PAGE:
Time Has Come for Jets and Rex Ryan to Part Ways - NBC New York

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Time Has Come for Jets and Rex Ryan to Part Ways

Jets have won just 11 of their last 28 games



    Time Has Come for Jets and Rex Ryan to Part Ways
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    Rex Ryan looks on against the New Orleans Saints, the last time the Jets won a game on November 3.


    Far too often, fans and the media alike call for a coach’s job like someone’s livelihood isn’t at stake. Having said that, it appears to be time for the Jets and head coach Rex Ryan to part ways.
    In his fifth season with the team, Ryan sports a respectable 39-37 record. Supporters of Ryan point to his success in the playoffs in 2009 and 2010 as a key factor in what he’s capable of and why they shouldn’t get rid of him just yet.
    But the National Football League is very much about what you have done lately, and lately, the Jets stink. 
    Gang Green has won just 11 of their last 28 games and it looks like they’ll be sitting at home during the postseason for a third straight year.
    While the team got off to a surprising 5-4 start this year, the Jets haven’t even been remotely competitive over the past three weeks.
    It’s somewhat alarming that Ryan has failed to make any sort of adjustments -- especially considering this current mess has occurred ever since the Jets had a bye week to sit down and correct what ailed them.  
    Given more time to prepare, the situation has somehow gotten worse. The defensive backfield is a mess, while the offense can’t even sniff the end zone.
    One of Ryan’s biggest strengths also happens to be one of his biggest weaknesses. Players love playing for him and admire his loyalty, but his inability to sit those he has close relationships has probably cost him a victory or two over the course of his career.
    Despite doing absolutely nothing to earn a starting role in the first place, Ryan refuses to sit safety Ed Reed in favor of Antonio Allen.
    Reed and Ryan’s relationship dates back to when Ryan served as his defensive coordinator in Baltimore. The initial idea of bringing Reed in to serve as a mentor in the locker room seemed appealing, as long he wasn’t seeing too much action.
    For a young team that is building towards the future, playing a 12-year veteran who clearly has nothing left in the tank over someone just 25-years old is completely unacceptable.
    Allen played well enough over the first nine games and didn’t deserve to lose his starting role, yet for a fourth straight week, Ryan has decided Reed will be the starter this Sunday.
    Similarly, rookie cornerback Dee Milliner has been benched three times this season, and deservedly so, while Antonio Cromartie has looked equally terrible and continues to play regularly.
    Maybe Darrin Walls and Kyle Wilson don’t share the same pedigree as Cromartie, but they are young enough to at least justify seeing an increase in playing time to see how they fare if given an opportunity.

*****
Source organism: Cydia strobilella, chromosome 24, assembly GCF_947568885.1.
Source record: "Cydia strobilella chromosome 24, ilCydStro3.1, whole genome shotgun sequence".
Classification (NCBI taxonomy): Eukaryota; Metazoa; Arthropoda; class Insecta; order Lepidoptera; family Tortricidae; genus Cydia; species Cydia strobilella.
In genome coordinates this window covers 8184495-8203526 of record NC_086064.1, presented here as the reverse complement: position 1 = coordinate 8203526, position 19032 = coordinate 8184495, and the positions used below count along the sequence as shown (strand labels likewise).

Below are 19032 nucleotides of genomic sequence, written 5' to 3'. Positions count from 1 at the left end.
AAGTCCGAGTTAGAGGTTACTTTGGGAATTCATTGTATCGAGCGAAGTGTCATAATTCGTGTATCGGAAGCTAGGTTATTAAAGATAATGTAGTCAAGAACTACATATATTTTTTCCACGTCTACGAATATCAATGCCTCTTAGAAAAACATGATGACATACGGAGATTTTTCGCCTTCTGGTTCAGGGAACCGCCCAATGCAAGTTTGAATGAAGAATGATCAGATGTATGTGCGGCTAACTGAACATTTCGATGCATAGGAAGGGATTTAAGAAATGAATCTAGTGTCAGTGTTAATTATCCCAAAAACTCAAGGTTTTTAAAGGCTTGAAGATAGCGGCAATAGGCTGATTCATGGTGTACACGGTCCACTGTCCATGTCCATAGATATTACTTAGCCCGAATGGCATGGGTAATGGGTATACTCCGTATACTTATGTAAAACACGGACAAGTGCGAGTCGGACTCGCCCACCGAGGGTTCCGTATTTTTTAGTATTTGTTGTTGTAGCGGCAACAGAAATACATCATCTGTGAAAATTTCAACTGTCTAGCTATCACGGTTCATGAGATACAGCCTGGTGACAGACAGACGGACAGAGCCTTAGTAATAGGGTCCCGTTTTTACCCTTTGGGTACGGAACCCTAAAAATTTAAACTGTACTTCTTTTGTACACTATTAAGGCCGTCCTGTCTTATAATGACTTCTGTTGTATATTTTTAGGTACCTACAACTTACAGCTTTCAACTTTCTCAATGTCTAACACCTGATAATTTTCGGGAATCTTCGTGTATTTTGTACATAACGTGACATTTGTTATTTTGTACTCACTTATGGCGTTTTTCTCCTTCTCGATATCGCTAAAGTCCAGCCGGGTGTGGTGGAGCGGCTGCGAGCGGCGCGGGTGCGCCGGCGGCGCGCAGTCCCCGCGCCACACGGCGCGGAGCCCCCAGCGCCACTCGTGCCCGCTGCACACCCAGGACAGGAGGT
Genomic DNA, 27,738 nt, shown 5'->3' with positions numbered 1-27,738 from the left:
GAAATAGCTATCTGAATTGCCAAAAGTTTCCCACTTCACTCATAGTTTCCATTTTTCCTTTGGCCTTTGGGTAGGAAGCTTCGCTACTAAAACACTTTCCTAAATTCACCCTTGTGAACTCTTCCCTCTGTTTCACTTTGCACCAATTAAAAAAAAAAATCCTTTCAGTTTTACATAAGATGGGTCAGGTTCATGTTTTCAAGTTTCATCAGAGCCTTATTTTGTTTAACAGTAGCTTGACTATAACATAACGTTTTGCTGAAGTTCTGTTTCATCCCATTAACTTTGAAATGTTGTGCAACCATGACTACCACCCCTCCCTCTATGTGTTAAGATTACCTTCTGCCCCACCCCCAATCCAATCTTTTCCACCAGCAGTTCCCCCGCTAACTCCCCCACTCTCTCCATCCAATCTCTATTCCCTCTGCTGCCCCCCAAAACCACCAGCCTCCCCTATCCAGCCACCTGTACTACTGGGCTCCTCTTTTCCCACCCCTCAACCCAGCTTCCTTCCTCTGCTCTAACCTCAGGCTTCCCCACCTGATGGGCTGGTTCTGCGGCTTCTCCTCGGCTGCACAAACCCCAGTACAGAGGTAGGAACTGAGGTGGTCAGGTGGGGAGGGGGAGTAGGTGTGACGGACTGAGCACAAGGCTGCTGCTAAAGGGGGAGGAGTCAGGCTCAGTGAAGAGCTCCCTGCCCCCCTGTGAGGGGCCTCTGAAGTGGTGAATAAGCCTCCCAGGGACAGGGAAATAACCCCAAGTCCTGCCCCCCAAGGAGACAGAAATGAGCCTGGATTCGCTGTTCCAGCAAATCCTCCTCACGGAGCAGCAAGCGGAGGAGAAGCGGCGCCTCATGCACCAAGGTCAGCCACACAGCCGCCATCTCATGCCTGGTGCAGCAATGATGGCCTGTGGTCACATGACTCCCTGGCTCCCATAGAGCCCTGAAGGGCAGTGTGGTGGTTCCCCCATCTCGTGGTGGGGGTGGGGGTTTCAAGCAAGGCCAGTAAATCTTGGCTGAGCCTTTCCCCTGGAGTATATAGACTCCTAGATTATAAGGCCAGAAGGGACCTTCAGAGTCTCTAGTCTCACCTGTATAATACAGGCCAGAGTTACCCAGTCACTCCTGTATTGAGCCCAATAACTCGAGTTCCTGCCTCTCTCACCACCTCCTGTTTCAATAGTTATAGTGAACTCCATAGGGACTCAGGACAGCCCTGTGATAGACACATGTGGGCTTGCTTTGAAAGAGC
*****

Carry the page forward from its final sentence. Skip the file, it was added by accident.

Ryan’s decision to stick with quarterback Geno Smith for as long as he has is at least defensible given the alternative, but he hasn’t handled that situation well either.
    It didn’t take a soothsayer to predict there was a decent chance Smith would struggle this past Sunday against the Miami Dolphins. Rather than activate David Garrard just in case the situation got messy and called for an experienced leader, Ryan opted to stick with just two rookies at the position and paid the consequences.
    Garrard hasn’t taken a snap since 2010, so it’s not like Ryan is blessed with an embarrassment of riches at quarterback. But considering the likelihood that a contingency plan would be necessary, the lack of a fallback option was troublesome.
    No one is going to accuse Ryan of grossly underachieving with the players he’s had over the past couples years, but he hasn’t exactly made the most of it.
    Holding onto past glory is the worst thing a team’s fan base can do. The Jets haven’t been amongst the most winningest franchises since joining the NFL in 1970, so it’s certainly understandable why people remain in Ryan’s corner. But it’s always better to get rid of a coach a year too early rather than a year too late.
    By all accounts, Ryan is a great guy and a brilliant defensive mind. Should the Jets decide to go in a different direction after the season, he would likely have no problem landing on his feet as a head coach or defensive coordinator with another team.
    If he ever decided he wanted to give television a chance, he’d instantly become a steal for whichever network landed him.
    As for the Jets, regardless of what happens over the next four weeks, it’s time to start fresh. There’s a new general manager in place, there’s likely to be a new starting quarterback on the roster come the 2014 season, and a new coach should be tasked with leading the team into the future.

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